With Curator Shaunak Mahbubani and Tejshree Savare, Arjun Guleria of the Art Appreciation Society
Delhi is known for hosting many art and culture events. The Delhi Contemporary Art Week held at the Visual Arts Gallery of the India Habitat Center, is one that particularly stands out. Yesterday, I attended an informative and thoroughly enjoyable walk-through of the art exhibits here, led by Curator, Writer and Arts Organiser Shaunak Mahbubani. The walk through was organised by the Art Appreciation Society started by Tejshree Savara and Arjun Guleria, which aims at making art accessible to interested people, who have no prior understanding or experience of art.
A fun fact I learned before the walk-through began, was that all galleries exhibiting at the Delhi Contemporary Art Week are owned and run by women. Then, I was even more intrigued and impressed when Shaunak focussed on the work of women rather than men. Is this indicative of a visible glass ceiling being shattered in the sphere of formal art?
While I thoroughly enjoy both classic as well as contemporary art, I have no proper education in the field. I feel that my appreciation of art is heightened through conversation/ discussion about art work. A few months ago, at the India Art Fair, I chronicled 11 must-see works which I saw on a walk-through led by Curator Ina Puri. Today, I will highlight 7 works made by women, that really stand out at the Delhi Contemporary Art Week 2019. Read on to know the must-see works at the Art Week (all details below).
- RADHIKA AGARWALA:
EVERY BIT OF EARTH IS A BIT OF YOU at GALLERY LATITUDE 28
Radhika Agarwala’s driftwood piece sculpted in bronze is striking for its decaying beauty. The sculpture signifies the fragility of nature, yet the sturdy casting material used on it, suggests that nature is stronger than humans and will strike back for the atrocities we put it through.
TIGER WORKS at NATURE MORTE GALLERY
Zimbiri is a young Bhutanese artist- the first female artist to have a solo show in the country and for good reason. The paintings shown here, use tigers to make a poignant statement about the expectations that society thrusts upon us.
In a set of three paintings, the square shape of the canvas indicates a limitation of space. The tigers are squeezed into boxes, to which they have varied reactions of anger, resentment and acceptance.
- SHILPA GUPTA:
EYE TEST at VADEHRA GALLERY
Shilpa Gupta uses different media in her art works, to send out strong messages. Her work had been one of my favourites at the Art Fair earlier this year, and the text based light box showcased here is also noteworthy. It is clear that her forte lies in making subtle political statements through the use of playful text or visual media.
- KHUSHBU PATEL:
BUSHY GROWTHS at SHRINE EMPIRE GALLERY
This set of miniature paintings of obscure bush like growths, stand out despite their diminutive size. Khushbu Patel’s signature works highlight the deformities in nature, including facial acne, the patterns on floors, the innards of human bodies seen during surgery etc. There is something fascinating about her work- it makes you question why you feel disgusted by things that are merely a part of nature.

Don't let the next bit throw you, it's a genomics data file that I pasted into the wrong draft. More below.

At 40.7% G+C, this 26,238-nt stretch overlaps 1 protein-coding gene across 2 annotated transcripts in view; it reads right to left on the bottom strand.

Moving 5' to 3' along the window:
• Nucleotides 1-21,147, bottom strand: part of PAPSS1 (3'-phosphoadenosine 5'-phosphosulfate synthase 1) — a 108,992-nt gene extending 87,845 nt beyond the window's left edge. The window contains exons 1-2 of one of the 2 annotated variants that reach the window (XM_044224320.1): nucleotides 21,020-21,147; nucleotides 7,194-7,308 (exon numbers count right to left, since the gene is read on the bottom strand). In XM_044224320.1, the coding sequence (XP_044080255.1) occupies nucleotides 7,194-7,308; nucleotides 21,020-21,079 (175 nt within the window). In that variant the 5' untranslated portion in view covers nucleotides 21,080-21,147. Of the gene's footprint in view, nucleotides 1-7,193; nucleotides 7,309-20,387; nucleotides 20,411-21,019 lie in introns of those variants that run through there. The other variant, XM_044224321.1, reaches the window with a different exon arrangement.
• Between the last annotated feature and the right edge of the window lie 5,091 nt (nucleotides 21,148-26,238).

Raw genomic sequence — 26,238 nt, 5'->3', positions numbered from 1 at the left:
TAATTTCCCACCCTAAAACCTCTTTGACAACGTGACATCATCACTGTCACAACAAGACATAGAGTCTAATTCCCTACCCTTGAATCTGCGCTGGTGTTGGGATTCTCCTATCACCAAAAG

- NEERJA KOTHARI:
MURMURATION at SHRINE EMPIRE GALLERY
You may pass by these unobtrusive drawings of dots without a second glance, but the series is truly fascinating once you know its story. Neerja Kothari suffered from a muscular disease for which she underwent excessive physiotherapy. She had to perform many exercises repeatedly to regain basic movement, with each of these exercises being quantified by numbers.
Fascinated by the concept of quantifying things that are not quantifiable, she now makes dots of various movements and counts them all. In the series on display at the Art Week, she has shown the flight of starling birds.
- CHITRA GANESH:
Fans of pop culture will particularly enjoy this exhibit. Having grown up in New York, Chitra Ganesh attempts to reconcile her Indian roots with the culture of her surroundings. Her work is rife with this opposition.
Influenced by both Amar Chitra Katha as well as DC and Marvel comics, she paints a fierce brown girl as the protagonist. On closer inspection, you notice the stark political, environmental and cultural statements made by her.
- ARSHI AHMEDZAI:
UNKNOWN PRINTS at BLUEPRINT GALLERY
Arshi Ahmedzai is an Indian artist married to an Afghani who has been living in Kabul since a few years. The rawness of her work forces you to think about the confusion of identity. She uses (what would be construed as) simple techniques, often making imprints of an image and displaying the two side-by-side, to show the subtle differences she has personally undergone after moving to Kabul.
These are the pieces that Shaunak Mahbubani highlighted for us at the Delhi Contemporary Art Week, but there are many others that are equally striking, such as Ganesh Selvaraj’s “Circulation of Life and Universe” showcased at the Exhibit 320 Gallery. I urge you to visit the Art Week 2019 and experience these phenomenal works of art for yourself.
I will sign off with Shaunak’s words, “A work of art may not change your life, but it has the potential to influence a shift in your thinking” (paraphrased). I will definitely return to explore the Art Week more, before it is over. Would you like to join me?
IMPORTANT INFORMATION ABOUT THE DELHI CONTEMPORARY ART WEEK 2019:
Days: On till Sunday, September 8, 2019
Time: Open till 8:30 p.m.
Venue: The Visual Arts Gallery, Gate no. 2, India Habitat Center, New Delhi
Entry Fee: Free
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